M1 – Munich Medical Alliance: Becoming Germany’s No. 1 medical hub

The Bavarian Medical Summit marked the launch of the initiative, which aims to achieve key structural improvements in the healthcare system.

Die Unterzeichner des Letter of Intent zu M1 – Munich Medical Alliance beim Bayerischen Medizingipfel im Klinikum rechts der Isar mit Bayerns Wissenschaftsminister Markus Blume in der Mitte: Prof. Dr. Thomas Gudermann (1.v.l.), Dekan der Medizinischen Fakultät der LMU, und Prof. Dr. Markus M. Lerch (3.v.r.), Ärztlicher Direktor und Vorstandsvorsitzender des LMU Klinikums

The signers of the Letter of Intent for M1 – Munich Medical Alliance at the Bavarian Medical Summit at Klinikum Rechts der Isar with Bavaria’s Minister of Science Markus Blume in the middle: Prof. Dr. Thomas Gudermann (1st from left), Dean of the Medical Faculty of LMU, and Prof. Dr. Markus M. Lerch (3rd from right), Medical Director and Chairman of the Board of LMU Hospital.

“Digitalization, above all, has the potential to advance medicine.”

Prof. Dr. Markus M. Lerch, Medical Director and Chairman of the Board LMU Klinikum

The launch of the M1 – Munich Medicine Alliance on Monday, 17 July, at the Bavarian Medicine Summit in the Translatum of the Technical University of Munich was a success. A letter of intent outlines the future of Germany’s top medical location. The joint agreement was signed by representatives of Munich’s universities of excellence LMU and TUM, their university hospitals, LMU Klinikum and Klinikum Rechts der Isar, the medical faculties of the two universities, the Helmholtz Centre and politicians, headed by Bavaria’s Science Minister Markus Blume and Health Minister Klaus Holetschek. M1 is embedded in the Highmed Agenda Bavaria, a new era of cutting-edge medicine and at the same time an investment initiative for the medical sector.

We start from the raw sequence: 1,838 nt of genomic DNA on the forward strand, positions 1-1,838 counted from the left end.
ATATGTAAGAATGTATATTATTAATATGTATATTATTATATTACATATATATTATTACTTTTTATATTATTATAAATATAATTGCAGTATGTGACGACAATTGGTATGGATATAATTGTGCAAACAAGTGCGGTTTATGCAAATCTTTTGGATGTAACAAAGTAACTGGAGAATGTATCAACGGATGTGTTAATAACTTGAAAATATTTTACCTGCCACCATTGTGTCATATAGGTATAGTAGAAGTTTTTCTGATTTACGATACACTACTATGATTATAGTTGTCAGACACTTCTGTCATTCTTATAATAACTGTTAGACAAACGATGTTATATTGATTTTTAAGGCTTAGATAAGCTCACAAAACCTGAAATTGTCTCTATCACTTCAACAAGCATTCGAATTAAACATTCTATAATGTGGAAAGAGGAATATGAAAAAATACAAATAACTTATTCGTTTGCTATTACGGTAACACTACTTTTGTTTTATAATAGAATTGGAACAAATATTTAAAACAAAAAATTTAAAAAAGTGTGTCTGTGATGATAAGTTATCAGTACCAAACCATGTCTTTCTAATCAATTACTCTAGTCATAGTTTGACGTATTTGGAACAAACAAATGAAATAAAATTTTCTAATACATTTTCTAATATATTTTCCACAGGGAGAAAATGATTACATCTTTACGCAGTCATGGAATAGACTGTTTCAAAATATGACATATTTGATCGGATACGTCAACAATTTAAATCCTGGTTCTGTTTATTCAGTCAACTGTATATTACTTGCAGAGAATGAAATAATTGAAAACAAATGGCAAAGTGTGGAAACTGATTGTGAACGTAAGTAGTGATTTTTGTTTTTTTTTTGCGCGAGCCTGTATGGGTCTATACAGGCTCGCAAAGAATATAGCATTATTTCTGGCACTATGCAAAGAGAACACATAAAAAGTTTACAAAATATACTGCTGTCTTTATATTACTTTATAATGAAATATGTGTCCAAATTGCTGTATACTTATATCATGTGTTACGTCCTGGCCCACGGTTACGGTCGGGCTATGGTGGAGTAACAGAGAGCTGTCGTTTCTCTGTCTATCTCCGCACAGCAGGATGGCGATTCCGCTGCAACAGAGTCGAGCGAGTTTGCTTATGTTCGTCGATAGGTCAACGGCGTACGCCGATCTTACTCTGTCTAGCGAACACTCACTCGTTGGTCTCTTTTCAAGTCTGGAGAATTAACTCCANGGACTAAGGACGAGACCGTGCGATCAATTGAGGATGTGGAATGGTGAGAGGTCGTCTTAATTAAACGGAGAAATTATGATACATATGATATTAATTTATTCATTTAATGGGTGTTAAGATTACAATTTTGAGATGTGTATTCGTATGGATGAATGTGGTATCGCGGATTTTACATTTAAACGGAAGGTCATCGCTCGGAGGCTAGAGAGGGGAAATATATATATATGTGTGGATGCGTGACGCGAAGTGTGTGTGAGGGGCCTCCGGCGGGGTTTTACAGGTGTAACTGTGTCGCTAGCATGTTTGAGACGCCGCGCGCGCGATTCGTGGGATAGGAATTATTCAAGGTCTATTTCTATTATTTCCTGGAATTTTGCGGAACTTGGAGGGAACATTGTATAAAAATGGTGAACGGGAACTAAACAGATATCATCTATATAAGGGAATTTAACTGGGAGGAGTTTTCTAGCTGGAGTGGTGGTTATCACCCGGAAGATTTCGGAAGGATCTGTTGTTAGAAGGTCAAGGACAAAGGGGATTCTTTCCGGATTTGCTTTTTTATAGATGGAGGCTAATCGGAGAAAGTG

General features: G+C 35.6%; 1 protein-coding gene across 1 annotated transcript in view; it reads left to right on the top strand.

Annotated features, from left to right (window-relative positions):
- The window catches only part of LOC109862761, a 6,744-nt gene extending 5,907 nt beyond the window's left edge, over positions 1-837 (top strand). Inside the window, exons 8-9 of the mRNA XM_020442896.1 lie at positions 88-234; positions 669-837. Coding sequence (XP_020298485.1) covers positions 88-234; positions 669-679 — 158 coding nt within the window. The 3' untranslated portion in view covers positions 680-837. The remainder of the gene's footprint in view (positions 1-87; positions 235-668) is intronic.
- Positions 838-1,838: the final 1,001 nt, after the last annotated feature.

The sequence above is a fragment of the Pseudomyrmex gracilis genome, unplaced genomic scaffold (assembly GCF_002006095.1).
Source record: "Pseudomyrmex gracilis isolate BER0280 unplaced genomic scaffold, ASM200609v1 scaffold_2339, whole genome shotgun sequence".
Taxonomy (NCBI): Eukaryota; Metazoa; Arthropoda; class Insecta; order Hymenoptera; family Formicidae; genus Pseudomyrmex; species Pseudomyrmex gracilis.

Prof. Dr. Markus M. Lerch, Medical Director and Chairman of the Board of the LMU Hospital, expects M1 and the Highmed Agenda Bavaria to provide central structural improvements in the healthcare system that will benefit the entire population of the Free State of Bavaria. “Digitalization, above all, has the potential to advance medicine. To this end, it is necessary to interpret the General Data Protection Regulation not in such a way as to prevent the use of health data, but to protect patients from harm caused by the misuse of their data,” Lerch demanded. “We need the data to improve the quality of healthcare and to enable medical progress in the first place. In case of an emergency, a doctor needs to know what pre-existing conditions an unconscious patient has and what medications they are taking in order to be able to help them quickly. Large health data registries also help identify rare side effects of drug combinations in order to develop better and safer medicines.”

All participants at the Bavarian Medical Summit agreed with the statement that “more digitalization means more health.” However, it is now important to involve everyone in the implementation, especially the experts by experience, namely patients and their relatives.

Alongside the event, the university hospitals each presented a special research or treatment procedure. Prof. Dr. Nikolaus Haas, Director of the Department of Pediatric Cardiology and Pediatric Intensive Care Medicine, represented the LMU Hospital with a booth as head of the LMU 3D printing laboratory. He showed a video demonstrating the production and use of 3D printed heart models for research and teaching. The models in various sizes and colors, made of a range of materials, also intrigued and impressed both Ministers Blume and Holetschek on their visit.